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The Emerging Fight Against Racism in Western Europe

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The Emerging Fight Against Racism in Western Europe

The death of George Floyd, a black man killed after being choked under the knee of a white police officer in the US, has sparked an anti-racism movement across the world including in Western Europe. In Belgium, more than 10,000 people rallied in front of Brussel’s Palais de Justice under the slogan of “Black Lives Matter”, calling out the country’s history of racism and demanded investigations of recent cases regarding police violence towards the people of colour. In France, protests organized by families of police brutality victims have spread within several cities and have been attended by thousands of protestors. In other countries across Western Europe such as the UK, Netherlands, Germany, and Switzerland, thousands of people abandoned the coronavirus lockdown to demand justice in regards to police treatment towards the people of colour and systemic racism. There are even several cases of vandalism that targeted statues of people considered to be racists, such as the statue of Edward Colston and Winston Churchill in the UK and King Leopold II in Belgium. Countries in Western Europe considered to be lacking a good track record when it comes to tackling racism or even admitting it exists, even though the political concept of imperialism and colonialism are believed to be pioneered in the region. However, this new wave of anti-racism movement might change the current status-quo in regards to this specific issue and capable of making an impact within the political sphere.

Civil rights movement in Western Europe could be seen as being less advanced compared to the US, mostly resulting from the differences in racial relations throughout the history of these two different locations. In Western Europe, most migration from Africa to Europe is relatively recent, starting in the 1960s. There are even surveys that show big percentages of Western Europeans which think positively towards the past colonialism implemented by their countries in the past. For example, a survey by YouGov showed that 32% of British people perceived the British Empire as something to be proud of and 33% believed that former colonies are better off being colonized.  The combination of these historical facts and the present point of view shaped the region’s treatment toward the issue. For instance, there are fewer institutions to support protest movements and anti-racism agenda in Western Europe. There is no European equivalent to the American Civil Liberties Union or the National Association for the Advancement of Coloured People. A survey by King Bauduin Foundation revealed that, in Belgium, Afro-Europeans are four times more likely to be unemployed than white Belgians even though they are more highly educated on average and 80% say they have been victims of discrimination and the target of racial slurs. Another survey by the European Union Agency For Fundamental Rights revealed that 30% of black people living in Europe had experienced racist harassment in the previous five years and 5% said they were physically attacked. Racism in Western Europe might be less visible, but no less intense than in the US.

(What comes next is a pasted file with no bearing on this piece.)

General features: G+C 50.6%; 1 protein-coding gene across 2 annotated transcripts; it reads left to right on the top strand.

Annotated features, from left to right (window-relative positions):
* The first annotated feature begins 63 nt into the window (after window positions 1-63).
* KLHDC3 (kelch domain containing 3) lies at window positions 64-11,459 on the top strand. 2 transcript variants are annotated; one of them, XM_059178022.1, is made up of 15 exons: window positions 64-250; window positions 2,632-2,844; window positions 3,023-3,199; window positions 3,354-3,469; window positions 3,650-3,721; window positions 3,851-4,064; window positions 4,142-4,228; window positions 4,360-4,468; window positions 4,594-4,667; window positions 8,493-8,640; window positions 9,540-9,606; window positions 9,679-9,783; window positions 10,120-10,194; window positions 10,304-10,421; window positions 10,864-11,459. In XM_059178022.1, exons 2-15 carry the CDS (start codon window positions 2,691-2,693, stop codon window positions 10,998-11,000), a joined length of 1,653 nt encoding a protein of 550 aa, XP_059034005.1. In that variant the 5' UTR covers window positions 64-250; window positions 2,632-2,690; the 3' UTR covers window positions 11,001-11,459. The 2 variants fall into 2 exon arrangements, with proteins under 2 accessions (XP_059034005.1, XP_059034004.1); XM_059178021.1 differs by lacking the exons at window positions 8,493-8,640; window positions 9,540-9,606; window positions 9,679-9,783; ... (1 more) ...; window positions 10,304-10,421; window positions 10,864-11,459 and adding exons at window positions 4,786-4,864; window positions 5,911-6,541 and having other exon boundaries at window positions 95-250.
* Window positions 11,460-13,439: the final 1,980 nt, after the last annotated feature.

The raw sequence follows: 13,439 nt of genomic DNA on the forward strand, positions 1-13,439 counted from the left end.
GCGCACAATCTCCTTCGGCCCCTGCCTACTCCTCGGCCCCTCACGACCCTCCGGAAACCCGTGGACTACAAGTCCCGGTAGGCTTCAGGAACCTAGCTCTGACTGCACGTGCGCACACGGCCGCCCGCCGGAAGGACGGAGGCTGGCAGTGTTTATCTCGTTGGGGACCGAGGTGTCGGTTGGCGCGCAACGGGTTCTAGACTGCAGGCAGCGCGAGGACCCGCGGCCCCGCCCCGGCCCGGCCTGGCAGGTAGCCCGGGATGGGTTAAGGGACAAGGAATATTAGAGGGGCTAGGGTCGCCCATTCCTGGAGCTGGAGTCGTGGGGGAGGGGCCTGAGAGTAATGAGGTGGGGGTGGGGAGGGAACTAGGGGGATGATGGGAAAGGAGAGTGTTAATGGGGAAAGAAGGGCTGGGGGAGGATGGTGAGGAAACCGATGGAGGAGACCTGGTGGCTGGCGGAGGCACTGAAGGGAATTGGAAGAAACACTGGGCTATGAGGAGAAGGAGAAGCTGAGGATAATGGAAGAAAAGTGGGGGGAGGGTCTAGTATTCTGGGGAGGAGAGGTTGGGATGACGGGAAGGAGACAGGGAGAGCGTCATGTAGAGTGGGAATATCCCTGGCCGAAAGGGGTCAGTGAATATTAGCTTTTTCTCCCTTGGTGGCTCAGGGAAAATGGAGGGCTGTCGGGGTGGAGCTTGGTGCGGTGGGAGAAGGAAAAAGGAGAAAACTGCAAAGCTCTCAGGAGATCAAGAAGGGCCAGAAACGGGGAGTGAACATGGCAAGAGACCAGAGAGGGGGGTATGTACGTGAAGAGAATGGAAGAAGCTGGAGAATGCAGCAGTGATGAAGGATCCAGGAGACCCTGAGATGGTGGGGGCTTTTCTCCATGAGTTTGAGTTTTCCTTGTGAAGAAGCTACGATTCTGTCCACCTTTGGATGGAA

The new wave of anti-racism movement across Western Europe has shown some promising results, which could really improve people’s awareness towards the issue within the region. In Belgium, the statue of King Leopold II in the city of Antwerp has been removed by the government after being defaced and set on fire by protestors. A petition to get rid of all statues of the former king, whose rule over the Belgian Congo generated mass wealth for Belgium and killed up to 10 million people, has gathered more than 80,000 signatures. In the UK, London Mayor Sadiq Khan has promised to increase the representation of people of colour in the public realm such as street names, public squares, and murals. In France, the police force has now been banned from using chokeholds to carry out arrests to reduce the possibility of police brutality. The interior minister also announced that 30 investigations have been launched regarding the allegations of police using racial slurs throughout the year. In the Netherlands, Dutch Prime Minister Mark Rutte promised that in a few years there will be no more “Zwarte Piets”, which is a blackface festival in the Netherlands. In General, this new wave of anti-racism protests has contributed towards the increase of people’s awareness regarding this issue, especially within the political sphere.